Monday, May 6, 1996
Cells are good at making proteins, people are not. Biotechnology started with proteins, but in the past few years, much of the industry's emphasis has shifted to small molecules, based on their advantages in oral delivery and low cost manufacturing. The genomics revolution may shift the pendulum once again, as the discovery of a multitude of novel proteins, about which little is known, focuses attention back on these large molecules.
Gryphon Sciences is positioning itself to take advantage of this shift with technology for the total chemical synthesis of proteins and protein-like molecules called Dextroceutical and Nanoceutical products.
There are two main challenges in protein chemistry: the synthesis of pure quantities of large peptide segments; and the ability to ligate (bind) those segments together to form a properly folded, functional protein.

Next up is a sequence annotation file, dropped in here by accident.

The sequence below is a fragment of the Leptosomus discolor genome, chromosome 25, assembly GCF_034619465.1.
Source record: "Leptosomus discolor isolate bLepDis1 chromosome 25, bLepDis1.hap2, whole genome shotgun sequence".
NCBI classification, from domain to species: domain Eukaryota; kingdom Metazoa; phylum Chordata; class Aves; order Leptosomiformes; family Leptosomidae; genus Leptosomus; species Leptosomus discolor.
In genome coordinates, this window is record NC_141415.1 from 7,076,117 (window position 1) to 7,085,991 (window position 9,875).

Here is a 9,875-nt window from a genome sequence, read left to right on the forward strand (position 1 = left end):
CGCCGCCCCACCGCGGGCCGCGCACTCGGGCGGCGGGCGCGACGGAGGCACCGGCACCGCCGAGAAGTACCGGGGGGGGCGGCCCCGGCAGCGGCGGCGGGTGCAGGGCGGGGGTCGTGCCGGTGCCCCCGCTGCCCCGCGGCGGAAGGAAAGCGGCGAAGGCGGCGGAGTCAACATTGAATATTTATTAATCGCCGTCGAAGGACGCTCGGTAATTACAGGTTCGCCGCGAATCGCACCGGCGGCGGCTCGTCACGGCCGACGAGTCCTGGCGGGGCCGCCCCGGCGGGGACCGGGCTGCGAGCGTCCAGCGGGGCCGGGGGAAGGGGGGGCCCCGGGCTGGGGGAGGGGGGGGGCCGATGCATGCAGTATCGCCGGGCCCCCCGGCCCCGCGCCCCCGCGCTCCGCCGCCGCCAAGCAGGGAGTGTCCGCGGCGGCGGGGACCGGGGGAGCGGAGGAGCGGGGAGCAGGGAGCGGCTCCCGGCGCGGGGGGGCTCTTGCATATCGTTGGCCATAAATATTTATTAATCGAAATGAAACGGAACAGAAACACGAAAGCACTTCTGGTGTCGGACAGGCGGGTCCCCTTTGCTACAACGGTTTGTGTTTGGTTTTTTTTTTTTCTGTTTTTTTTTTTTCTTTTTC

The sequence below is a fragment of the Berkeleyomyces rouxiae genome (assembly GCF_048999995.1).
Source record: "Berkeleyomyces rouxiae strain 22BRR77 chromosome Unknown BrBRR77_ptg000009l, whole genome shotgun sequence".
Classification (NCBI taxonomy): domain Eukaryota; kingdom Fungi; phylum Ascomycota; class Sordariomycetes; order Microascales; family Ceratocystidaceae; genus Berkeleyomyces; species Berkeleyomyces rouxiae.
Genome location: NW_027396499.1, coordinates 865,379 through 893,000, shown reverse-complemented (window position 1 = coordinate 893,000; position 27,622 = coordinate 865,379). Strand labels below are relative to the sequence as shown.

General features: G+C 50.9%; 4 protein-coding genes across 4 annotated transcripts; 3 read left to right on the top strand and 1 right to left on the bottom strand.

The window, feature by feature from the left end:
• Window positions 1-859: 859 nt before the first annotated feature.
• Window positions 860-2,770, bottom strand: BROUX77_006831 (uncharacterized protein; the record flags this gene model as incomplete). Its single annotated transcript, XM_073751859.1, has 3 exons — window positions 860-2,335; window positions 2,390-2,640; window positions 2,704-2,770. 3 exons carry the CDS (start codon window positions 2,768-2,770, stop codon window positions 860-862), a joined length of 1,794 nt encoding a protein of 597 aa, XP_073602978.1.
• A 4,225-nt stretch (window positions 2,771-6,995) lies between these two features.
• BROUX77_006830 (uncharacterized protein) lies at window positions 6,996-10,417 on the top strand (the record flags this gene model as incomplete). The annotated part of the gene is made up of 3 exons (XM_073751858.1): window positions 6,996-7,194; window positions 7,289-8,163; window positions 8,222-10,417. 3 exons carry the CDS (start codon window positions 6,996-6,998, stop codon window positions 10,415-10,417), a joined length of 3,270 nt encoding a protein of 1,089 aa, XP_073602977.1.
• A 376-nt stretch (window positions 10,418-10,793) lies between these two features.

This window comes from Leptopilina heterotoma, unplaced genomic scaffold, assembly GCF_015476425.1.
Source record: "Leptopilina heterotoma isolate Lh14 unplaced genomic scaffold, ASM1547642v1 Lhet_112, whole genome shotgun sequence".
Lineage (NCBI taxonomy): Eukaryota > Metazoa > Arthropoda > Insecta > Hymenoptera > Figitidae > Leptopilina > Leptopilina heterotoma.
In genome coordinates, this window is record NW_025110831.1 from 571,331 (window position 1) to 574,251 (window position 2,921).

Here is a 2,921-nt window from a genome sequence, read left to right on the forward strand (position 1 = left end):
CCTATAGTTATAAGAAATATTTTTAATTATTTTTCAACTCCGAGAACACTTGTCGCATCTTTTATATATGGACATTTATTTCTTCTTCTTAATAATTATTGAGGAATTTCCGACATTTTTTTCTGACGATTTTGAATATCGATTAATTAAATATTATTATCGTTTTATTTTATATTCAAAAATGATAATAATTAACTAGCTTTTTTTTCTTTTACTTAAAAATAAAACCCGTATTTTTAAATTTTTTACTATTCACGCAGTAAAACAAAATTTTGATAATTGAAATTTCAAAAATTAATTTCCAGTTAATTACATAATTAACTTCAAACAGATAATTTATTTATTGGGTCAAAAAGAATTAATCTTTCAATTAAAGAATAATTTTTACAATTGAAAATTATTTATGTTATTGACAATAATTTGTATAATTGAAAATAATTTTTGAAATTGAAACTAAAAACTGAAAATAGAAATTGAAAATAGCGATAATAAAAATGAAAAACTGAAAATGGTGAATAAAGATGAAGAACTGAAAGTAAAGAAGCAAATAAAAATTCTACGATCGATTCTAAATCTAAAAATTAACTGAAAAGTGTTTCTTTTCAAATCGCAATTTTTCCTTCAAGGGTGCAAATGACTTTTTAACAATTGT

Conventional peptide chemistry is limited to the production of molecules no larger than 30-40 amino acids in length. Adding each amino acid typically takes one to two hours - thus a peptide chain of 20 amino acids (20mer) can take 20-40 hours to synthesize. In addition, errors at each step of the synthesis result in a high level of "junk" in the final peptide. As a result, peptides longer than 30 amino acids are not routinely synthesized.
Going for size
Gryphon's methods, based on technology developed by founder Stephen Kent of the Scripps Research Institute, have enabled the company to routinely synthesize peptides of 80 amino